Hi all, we’re blogging today from the National Resource Center on Domestic Violence. Cris Sullivan is NRCDV’s Senior Research Advisor, and Annika Gifford is Senior Director of Policy and Research. Together with CEO Anne Menard, one of our projects has focused on helping domestic violence organizations evaluate how their services impact domestic violence survivors and their children.
Domestic violence (DV) programs have been undergoing scrutiny to demonstrate that they are making a significant difference in the lives of those using their services. Increasingly, funders are expecting them to demonstrate that their efforts are resulting in positive outcomes for survivors.
In addition to the issues facing all nonprofits trying to evaluate their impact (e.g., little to no money, time or expertise), DV programs have the following additional factors to consider:
- They are often working with people in crisis who may not be in a space to engage in program evaluation.
- They have to consider safety and confidentiality of the people with whom they work (so, for example, cannot contact people later through mail).
- Some funders expect DV programs to have unrealistic or even victim-blaming outcomes (e.g., “victims will leave the relationship”).
- DV programs recognize that each survivor seeking help has their own individual needs, life experiences, and concerns. Services are tailored to each person, making program evaluation that much more difficult.
Rad Resource: To help domestic violence programs evaluate their work on their own terms — and with no extra money or time — we have created an online resource center that houses a great deal of free and accessible resources.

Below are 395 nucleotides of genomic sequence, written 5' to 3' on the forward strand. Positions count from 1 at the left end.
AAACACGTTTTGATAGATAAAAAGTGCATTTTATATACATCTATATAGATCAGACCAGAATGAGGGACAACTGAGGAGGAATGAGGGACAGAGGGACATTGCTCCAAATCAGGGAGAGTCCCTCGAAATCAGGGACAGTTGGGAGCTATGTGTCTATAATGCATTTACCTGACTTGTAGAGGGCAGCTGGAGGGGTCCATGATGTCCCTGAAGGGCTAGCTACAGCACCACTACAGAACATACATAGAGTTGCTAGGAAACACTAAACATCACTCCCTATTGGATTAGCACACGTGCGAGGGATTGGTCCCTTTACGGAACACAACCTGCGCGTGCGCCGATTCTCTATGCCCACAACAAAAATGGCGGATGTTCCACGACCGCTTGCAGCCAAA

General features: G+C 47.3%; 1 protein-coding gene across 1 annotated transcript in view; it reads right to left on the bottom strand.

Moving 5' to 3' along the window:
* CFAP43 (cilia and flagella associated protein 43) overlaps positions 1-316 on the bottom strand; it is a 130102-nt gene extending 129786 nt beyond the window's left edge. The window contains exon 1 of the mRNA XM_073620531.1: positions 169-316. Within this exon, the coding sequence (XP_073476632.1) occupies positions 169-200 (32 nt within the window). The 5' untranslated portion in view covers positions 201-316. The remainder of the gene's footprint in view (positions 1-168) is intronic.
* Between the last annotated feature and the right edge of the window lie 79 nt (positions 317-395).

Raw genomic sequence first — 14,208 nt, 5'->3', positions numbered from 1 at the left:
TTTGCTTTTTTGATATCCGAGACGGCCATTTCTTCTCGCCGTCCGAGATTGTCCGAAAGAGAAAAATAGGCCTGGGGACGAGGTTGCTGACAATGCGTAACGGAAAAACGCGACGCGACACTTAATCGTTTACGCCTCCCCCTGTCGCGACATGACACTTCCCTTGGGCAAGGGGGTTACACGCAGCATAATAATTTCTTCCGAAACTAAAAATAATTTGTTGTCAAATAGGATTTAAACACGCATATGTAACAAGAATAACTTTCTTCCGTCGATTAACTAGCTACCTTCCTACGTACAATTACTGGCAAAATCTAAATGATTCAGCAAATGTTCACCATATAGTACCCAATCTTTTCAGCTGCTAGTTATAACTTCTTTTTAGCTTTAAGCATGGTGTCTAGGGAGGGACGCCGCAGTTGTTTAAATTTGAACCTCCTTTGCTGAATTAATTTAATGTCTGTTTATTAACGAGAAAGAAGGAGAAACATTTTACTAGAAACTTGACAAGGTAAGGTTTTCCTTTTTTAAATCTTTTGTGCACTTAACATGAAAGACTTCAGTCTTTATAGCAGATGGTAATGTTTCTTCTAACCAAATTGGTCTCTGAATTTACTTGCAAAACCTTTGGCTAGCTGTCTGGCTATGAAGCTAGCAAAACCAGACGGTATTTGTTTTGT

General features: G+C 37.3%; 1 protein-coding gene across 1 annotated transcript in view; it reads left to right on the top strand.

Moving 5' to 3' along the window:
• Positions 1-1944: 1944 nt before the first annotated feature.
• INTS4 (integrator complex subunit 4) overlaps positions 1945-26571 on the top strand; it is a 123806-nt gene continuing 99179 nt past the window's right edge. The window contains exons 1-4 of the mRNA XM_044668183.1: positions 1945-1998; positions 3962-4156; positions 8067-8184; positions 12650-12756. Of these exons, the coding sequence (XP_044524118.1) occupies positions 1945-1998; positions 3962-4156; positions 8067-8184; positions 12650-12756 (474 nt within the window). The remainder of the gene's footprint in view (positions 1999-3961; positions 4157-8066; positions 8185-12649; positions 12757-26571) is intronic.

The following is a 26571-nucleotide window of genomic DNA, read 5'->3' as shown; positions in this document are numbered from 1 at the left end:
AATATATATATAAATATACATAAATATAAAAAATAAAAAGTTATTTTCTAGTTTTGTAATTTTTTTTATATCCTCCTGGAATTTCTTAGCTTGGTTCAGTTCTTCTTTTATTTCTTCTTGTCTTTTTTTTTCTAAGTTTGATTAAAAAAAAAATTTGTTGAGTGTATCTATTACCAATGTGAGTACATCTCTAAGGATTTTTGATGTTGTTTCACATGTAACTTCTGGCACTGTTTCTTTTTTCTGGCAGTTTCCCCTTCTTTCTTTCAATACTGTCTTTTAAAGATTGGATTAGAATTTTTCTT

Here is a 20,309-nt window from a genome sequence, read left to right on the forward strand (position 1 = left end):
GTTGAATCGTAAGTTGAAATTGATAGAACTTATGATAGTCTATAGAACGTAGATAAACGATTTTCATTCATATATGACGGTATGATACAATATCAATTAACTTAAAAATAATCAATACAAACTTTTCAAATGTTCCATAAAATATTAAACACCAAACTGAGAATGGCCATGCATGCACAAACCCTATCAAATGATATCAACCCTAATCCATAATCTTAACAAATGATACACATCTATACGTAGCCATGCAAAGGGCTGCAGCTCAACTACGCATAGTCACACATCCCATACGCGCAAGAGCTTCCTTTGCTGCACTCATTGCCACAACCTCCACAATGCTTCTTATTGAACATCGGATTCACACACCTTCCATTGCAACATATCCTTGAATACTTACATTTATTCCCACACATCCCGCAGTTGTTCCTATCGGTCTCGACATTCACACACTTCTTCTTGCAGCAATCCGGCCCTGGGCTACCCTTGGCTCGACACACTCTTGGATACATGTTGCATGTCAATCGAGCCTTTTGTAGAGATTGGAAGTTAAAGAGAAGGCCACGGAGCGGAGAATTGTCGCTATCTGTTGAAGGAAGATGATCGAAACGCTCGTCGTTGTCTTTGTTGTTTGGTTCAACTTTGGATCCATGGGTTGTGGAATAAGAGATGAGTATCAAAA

Among other things, The DV Evidence Project houses a theory of change that programs can use to demonstrate the process through which their services result in long-term benefits for survivors and their children. The site also provides brief summaries of the evidence behind shelters, advocacy, support groups and counseling (demonstrating that programs are engaged in “evidence-based practice”). Finally, evaluation tools are provided so that programs don’t need to re-invent the wheel. These evaluation tools include client surveys, tips for engaging staff in evaluation, strategies for gathering the data in sensitive ways, and protocols for interpreting and using the findings. We hope these resources are helpful to those in the field doing this incredibly important work!
Do you have questions, concerns, kudos, or content to extend this aea365 contribution? Please add them in the comments section for this post on the aea365 webpage so that we may enrich our community of practice. Would you like to submit an aea365 Tip? Please send a note of interest to email@example.com . aea365 is sponsored by the American Evaluation Association and provides a Tip-a-Day by and for evaluators.